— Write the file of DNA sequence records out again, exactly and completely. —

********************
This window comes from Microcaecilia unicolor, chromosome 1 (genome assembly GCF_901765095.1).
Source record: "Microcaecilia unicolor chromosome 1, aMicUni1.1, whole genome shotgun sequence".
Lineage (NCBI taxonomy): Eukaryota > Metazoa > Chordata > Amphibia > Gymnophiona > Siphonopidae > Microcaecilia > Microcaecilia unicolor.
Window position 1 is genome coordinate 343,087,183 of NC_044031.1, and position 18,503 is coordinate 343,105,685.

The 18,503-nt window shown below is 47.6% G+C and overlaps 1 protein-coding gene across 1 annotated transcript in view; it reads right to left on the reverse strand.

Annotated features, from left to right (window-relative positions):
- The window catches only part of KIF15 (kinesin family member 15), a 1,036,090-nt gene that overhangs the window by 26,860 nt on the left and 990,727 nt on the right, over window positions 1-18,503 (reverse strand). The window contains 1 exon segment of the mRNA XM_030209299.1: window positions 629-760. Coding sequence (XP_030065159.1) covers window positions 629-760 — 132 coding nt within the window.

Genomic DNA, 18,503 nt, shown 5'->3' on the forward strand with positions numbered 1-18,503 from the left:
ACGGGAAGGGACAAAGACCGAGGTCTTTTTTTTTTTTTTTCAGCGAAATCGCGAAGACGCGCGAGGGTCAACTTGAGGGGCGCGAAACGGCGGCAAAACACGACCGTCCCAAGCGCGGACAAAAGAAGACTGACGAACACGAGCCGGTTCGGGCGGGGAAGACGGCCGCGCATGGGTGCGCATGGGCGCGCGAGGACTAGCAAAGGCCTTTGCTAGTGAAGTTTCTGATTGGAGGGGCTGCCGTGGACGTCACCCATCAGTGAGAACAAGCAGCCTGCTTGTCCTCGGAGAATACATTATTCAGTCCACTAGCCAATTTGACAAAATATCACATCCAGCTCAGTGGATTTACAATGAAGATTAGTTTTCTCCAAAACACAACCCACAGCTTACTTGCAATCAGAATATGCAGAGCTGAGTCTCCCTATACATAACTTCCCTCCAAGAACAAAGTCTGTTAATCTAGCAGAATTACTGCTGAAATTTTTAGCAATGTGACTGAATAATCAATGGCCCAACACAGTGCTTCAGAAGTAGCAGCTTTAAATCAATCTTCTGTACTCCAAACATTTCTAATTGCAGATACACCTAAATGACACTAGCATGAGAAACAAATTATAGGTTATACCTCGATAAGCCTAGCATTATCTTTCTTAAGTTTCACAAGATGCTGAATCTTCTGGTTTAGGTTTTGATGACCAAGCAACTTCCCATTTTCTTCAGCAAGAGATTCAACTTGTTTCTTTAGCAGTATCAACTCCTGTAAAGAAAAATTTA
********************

This window comes from Microcaecilia unicolor, chromosome 1 (genome assembly GCF_901765095.1).
Source record: "Microcaecilia unicolor chromosome 1, aMicUni1.1, whole genome shotgun sequence".
Lineage (NCBI taxonomy): Eukaryota > Metazoa > Chordata > Amphibia > Gymnophiona > Siphonopidae > Microcaecilia > Microcaecilia unicolor.
Window position 1 is genome coordinate 343,087,183 of NC_044031.1, and position 18,503 is coordinate 343,105,685.

The 18,503-nt window shown below is 47.6% G+C and overlaps 1 protein-coding gene across 1 annotated transcript in view; it reads right to left on the reverse strand.

Annotated features, from left to right (window-relative positions):
- The window catches only part of KIF15 (kinesin family member 15), a 1,036,090-nt gene that overhangs the window by 26,860 nt on the left and 990,727 nt on the right, over window positions 1-18,503 (reverse strand). The window contains 1 exon segment of the mRNA XM_030209299.1: window positions 629-760. Coding sequence (XP_030065159.1) covers window positions 629-760 — 132 coding nt within the window.

Genomic DNA, 18,503 nt, shown 5'->3' on the forward strand with positions numbered 1-18,503 from the left:
ACGGGAAGGGACAAAGACCGAGGTCTTTTTTTTTTTTTTTCAGCGAAATCGCGAAGACGCGCGAGGGTCAACTTGAGGGGCGCGAAACGGCGGCAAAACACGACCGTCCCAAGCGCGGACAAAAGAAGACTGACGAACACGAGCCGGTTCGGGCGGGGAAGACGGCCGCGCATGGGTGCGCATGGGCGCGCGAGGACTAGCAAAGGCCTTTGCTAGTGAAGTTTCTGATTGGAGGGGCTGCCGTGGACGTCACCCATCAGTGAGAACAAGCAGCCTGCTTGTCCTCGGAGAATACATTATTCAGTCCACTAGCCAATTTGACAAAATATCACATCCAGCTCAGTGGATTTACAATGAAGATTAGTTTTCTCCAAAACACAACCCACAGCTTACTTGCAATCAGAATATGCAGAGCTGAGTCTCCCTATACATAACTTCCCTCCAAGAACAAAGTCTGTTAATCTAGCAGAATTACTGCTGAAATTTTTAGCAATGTGACTGAATAATCAATGGCCCAACACAGTGCTTCAGAAGTAGCAGCTTTAAATCAATCTTCTGTACTCCAAACATTTCTAATTGCAGATACACCTAAATGACACTAGCATGAGAAACAAATTATAGGTTATACCTCGATAAGCCTAGCATTATCTTTCTTAAGTTTCACAAGATGCTGAATCTTCTGGTTTAGGTTTTGATGACCAAGCAACTTCCCATTTTCTTCAGCAAGAGATTCAACTTGTTTCTTTAGCAGTATCAACTCCTGTAAAGAAAAATTTA